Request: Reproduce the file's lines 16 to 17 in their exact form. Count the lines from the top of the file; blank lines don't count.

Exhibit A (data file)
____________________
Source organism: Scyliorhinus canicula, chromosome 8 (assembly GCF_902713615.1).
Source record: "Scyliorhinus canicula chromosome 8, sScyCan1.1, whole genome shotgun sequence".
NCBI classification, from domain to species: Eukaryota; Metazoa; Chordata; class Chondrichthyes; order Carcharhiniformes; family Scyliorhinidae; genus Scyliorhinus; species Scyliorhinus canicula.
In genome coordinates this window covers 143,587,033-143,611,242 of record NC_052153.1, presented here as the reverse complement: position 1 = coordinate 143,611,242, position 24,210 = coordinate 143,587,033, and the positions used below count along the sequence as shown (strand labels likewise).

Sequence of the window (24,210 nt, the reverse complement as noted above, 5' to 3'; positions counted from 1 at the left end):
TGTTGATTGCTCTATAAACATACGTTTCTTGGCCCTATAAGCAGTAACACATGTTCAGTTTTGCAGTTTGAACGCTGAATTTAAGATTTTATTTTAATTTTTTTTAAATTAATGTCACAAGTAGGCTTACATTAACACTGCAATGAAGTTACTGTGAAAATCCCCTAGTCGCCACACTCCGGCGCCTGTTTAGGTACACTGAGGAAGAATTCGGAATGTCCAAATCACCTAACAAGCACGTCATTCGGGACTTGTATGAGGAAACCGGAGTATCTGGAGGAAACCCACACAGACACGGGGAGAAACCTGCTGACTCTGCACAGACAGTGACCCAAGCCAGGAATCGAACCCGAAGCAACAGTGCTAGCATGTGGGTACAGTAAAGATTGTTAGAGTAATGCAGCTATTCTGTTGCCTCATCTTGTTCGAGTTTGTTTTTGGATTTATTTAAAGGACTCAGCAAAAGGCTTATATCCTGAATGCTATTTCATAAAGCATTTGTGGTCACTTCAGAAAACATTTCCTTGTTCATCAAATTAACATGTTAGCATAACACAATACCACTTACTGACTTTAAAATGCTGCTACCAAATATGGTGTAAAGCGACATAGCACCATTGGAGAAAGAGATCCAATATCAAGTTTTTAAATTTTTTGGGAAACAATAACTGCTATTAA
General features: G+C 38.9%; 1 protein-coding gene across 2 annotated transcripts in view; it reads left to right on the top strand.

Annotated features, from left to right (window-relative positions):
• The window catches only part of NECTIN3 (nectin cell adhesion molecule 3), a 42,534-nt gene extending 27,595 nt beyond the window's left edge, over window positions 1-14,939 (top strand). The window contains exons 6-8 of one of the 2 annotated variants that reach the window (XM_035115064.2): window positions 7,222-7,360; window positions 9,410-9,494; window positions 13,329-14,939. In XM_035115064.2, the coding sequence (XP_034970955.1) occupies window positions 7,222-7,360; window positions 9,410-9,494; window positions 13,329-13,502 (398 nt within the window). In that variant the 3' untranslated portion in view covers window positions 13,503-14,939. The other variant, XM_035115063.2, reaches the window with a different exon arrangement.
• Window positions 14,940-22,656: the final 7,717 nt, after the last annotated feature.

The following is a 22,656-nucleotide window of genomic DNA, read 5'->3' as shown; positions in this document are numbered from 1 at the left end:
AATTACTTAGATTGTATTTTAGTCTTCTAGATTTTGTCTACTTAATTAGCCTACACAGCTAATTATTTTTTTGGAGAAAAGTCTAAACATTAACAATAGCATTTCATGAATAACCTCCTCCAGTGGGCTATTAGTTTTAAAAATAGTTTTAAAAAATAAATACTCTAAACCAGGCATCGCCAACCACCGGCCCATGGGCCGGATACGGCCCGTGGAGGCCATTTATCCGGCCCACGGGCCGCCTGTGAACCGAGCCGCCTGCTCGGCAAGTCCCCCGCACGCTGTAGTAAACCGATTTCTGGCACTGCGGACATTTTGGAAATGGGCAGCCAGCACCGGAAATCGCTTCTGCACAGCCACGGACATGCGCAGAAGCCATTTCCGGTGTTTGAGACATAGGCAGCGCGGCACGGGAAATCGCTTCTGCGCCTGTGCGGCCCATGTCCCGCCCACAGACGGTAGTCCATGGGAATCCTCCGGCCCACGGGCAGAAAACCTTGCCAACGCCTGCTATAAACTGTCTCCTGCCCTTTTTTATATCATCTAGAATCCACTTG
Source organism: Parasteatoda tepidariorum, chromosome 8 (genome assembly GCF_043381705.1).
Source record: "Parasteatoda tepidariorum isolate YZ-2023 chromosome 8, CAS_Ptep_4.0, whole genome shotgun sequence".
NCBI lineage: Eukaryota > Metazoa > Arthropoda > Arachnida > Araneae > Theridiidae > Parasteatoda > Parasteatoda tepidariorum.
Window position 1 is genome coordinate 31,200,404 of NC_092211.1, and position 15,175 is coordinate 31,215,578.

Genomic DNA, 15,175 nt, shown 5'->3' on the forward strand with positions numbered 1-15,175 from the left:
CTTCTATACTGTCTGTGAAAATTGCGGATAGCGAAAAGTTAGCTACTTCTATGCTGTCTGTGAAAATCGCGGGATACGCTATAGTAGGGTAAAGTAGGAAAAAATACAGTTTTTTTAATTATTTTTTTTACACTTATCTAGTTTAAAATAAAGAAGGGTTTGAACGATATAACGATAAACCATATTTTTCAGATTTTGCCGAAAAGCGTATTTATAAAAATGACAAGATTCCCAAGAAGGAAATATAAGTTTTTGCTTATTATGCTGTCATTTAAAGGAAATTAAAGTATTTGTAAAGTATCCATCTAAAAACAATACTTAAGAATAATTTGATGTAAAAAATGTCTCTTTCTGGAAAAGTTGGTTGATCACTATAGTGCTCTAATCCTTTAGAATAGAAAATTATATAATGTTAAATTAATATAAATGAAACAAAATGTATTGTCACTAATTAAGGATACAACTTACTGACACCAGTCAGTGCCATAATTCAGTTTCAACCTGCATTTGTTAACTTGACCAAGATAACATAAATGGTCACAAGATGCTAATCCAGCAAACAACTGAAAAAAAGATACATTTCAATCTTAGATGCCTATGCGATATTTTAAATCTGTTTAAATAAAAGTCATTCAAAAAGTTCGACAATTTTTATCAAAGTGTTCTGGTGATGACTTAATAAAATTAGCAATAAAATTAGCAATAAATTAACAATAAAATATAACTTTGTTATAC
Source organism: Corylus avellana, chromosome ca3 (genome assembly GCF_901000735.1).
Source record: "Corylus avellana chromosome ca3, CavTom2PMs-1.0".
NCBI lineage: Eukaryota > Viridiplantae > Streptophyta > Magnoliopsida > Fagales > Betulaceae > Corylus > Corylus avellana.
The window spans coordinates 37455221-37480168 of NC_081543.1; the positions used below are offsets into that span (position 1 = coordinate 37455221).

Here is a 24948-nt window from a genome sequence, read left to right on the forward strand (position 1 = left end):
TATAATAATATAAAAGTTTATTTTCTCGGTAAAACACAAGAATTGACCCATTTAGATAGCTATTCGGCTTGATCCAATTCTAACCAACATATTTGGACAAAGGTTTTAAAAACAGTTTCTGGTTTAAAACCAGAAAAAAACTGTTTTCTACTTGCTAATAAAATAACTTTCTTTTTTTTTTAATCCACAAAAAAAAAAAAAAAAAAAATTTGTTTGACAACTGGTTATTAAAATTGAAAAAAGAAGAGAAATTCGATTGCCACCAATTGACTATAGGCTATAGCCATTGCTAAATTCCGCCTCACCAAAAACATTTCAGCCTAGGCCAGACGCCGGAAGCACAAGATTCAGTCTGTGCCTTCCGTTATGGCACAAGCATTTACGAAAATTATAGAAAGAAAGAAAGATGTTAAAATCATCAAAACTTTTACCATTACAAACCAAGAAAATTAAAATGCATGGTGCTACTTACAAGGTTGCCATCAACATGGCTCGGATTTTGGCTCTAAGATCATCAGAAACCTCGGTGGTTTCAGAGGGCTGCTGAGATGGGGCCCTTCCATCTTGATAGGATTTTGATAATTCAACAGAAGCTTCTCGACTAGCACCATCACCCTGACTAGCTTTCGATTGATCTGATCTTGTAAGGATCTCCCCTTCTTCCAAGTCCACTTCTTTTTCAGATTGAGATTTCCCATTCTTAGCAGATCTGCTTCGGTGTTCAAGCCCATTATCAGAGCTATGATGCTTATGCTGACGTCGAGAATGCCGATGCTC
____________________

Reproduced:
Window position 1 is genome coordinate 31,200,404 of NC_092211.1, and position 15,175 is coordinate 31,215,578.

Genomic DNA, 15,175 nt, shown 5'->3' on the forward strand with positions numbered 1-15,175 from the left: